Redistricting In North Carolina: Congressional And State Legislative District Maps Under Scrutiny
Aired on Thursday, December 8, 2016
Some of North Carolina's political boundaries have come under scrutiny - this time, before the Supreme Court. We'll look at redistricting and political gerrymandering in the state.
In North Carolina, politicians are tasked with drawing the boundaries for congressional and state legislative districts. When those districts are redrawn to favor one political party over another, it's called gerrymandering. It's a political practice that's sometimes unpopular, but it's part of the job and politicians have been doing it ever since the founding of the country.
Some of the state's political boundaries have been called into question for another factor - race. The U.S. Supreme Court heard arguments on Monday over whether North Carolina lawmakers unconstitutionally relied on race when drawing the boundaries.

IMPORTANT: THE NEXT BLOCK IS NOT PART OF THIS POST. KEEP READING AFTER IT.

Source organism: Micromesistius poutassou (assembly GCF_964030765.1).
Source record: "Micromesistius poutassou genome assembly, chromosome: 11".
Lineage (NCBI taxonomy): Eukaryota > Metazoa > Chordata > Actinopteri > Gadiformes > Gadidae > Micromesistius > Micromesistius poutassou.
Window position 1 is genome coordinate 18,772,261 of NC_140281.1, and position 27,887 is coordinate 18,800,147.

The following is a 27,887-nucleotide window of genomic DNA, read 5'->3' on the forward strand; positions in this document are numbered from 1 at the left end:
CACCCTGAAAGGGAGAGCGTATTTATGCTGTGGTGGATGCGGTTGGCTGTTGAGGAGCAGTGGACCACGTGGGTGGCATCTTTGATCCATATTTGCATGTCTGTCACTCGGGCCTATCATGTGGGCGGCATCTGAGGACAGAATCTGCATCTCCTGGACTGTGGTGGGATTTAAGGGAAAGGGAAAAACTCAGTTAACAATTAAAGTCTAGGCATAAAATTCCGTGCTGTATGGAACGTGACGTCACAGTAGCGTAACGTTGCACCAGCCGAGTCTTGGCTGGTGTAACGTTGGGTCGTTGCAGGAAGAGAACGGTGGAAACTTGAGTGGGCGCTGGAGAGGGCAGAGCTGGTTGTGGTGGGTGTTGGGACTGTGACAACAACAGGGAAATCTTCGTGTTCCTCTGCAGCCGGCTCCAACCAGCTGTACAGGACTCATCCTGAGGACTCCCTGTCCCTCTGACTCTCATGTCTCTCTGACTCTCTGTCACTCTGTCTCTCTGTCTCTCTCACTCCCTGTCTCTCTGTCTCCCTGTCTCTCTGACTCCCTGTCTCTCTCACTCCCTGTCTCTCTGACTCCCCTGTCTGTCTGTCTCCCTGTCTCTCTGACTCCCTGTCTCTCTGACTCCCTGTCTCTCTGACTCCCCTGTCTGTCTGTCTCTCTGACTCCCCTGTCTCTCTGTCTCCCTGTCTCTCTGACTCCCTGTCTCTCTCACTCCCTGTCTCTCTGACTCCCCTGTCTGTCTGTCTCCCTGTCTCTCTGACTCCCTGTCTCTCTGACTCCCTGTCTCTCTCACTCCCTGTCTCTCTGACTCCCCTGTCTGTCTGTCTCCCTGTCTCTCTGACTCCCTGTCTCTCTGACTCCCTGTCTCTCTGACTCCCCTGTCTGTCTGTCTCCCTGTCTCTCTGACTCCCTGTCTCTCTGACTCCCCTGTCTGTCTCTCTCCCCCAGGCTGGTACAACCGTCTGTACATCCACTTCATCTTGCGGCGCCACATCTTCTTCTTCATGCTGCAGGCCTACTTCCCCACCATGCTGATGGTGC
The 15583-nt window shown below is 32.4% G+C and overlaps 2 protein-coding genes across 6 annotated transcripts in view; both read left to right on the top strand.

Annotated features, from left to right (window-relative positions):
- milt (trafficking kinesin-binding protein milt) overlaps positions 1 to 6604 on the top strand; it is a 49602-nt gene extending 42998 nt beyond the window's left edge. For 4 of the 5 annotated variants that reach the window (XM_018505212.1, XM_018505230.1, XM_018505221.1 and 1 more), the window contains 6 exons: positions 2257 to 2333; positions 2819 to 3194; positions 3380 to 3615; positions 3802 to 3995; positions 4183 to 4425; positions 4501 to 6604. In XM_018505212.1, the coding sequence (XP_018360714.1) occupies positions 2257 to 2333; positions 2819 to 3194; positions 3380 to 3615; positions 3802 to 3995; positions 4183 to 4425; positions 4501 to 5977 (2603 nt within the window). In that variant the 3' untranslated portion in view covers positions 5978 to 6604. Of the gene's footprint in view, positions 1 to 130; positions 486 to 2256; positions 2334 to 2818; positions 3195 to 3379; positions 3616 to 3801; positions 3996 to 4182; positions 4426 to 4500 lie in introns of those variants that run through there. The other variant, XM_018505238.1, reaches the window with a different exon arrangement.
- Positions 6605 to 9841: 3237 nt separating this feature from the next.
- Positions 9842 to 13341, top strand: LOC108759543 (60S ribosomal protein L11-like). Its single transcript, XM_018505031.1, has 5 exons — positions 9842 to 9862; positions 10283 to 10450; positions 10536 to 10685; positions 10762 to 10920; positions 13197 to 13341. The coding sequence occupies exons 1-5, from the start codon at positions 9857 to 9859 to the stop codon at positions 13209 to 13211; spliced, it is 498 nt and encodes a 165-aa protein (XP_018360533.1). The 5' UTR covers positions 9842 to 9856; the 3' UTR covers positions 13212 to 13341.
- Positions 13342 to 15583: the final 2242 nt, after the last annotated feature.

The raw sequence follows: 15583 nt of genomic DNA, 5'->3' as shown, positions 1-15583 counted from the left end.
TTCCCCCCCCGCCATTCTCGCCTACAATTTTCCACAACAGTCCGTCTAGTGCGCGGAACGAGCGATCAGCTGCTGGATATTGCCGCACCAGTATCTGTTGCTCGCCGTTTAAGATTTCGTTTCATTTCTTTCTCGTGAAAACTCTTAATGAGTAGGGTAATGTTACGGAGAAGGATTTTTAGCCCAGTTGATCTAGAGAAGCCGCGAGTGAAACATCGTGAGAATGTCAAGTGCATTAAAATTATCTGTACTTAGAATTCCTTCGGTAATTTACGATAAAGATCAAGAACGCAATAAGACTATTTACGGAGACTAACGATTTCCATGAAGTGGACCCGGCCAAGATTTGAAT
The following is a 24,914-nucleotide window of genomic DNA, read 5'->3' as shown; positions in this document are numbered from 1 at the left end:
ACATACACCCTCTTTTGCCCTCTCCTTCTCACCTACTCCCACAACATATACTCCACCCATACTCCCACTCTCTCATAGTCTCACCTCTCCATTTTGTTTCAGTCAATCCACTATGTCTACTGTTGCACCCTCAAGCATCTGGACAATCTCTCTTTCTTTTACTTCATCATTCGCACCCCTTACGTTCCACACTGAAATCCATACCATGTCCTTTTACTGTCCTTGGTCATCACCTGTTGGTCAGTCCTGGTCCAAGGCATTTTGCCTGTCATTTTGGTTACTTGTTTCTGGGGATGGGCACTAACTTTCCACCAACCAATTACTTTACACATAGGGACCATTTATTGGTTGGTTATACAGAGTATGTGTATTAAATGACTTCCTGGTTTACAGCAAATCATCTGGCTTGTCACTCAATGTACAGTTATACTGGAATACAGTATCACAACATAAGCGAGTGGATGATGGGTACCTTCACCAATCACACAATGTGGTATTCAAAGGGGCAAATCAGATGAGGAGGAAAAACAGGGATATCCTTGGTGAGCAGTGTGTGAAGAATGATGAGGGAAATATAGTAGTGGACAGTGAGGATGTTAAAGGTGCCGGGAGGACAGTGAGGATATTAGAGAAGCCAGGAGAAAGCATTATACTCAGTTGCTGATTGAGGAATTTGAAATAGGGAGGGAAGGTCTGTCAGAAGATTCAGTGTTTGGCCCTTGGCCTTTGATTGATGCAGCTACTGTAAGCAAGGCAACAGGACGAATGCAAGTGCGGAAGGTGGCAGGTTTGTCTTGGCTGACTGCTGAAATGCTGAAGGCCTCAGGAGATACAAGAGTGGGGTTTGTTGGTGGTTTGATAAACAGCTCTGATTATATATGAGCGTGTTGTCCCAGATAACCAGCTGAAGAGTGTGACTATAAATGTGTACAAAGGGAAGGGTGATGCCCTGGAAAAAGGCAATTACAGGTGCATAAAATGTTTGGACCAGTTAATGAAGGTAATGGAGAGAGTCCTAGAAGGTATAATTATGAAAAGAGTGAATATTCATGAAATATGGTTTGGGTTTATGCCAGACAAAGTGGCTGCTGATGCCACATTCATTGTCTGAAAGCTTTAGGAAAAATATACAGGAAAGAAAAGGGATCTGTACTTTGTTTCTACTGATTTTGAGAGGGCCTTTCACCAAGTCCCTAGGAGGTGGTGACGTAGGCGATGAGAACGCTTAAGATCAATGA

And a federal court recently ruled that the state's House and Senate districts must be redrawn and ordered a special election next year.
Guest host Dr. Michael Bitzer and his guests will take a closer look at gerrymandering in the state.
Michael Tomsic - WFAE Reporter
Dr. Charles Bullock - Richard B. Russell Chair in Political Science at the University of Georgia
Senator Jeff Jackson - Democratic State Senator for Mecklenburg County, (District 37).
Representative David Lewis - Republican State Representative for Harnett County (District 53) and Chairman of the House Redistricting Committee
WFAE: 'If It's Politics, It's Fine.' U.S. Supreme Court Justices Question N.C. Redistricting
"The U.S. Supreme Court is considering the distinction between race and politics in North Carolina's redistricting process. The nation's highest court heard arguments Monday in a case that struck down two of North Carolina's congressional districts."
WRAL: Federal court orders new NC legislative elections in 2017
"North Carolina lawmakers must redraw their legislative districts by March 15 and hold new elections by the end of next year, a federal court ruled. That order follows up on a ruling from this summer that found lawmakers had unconstitutionally relied on race when they drew 28 state House and Senate districts."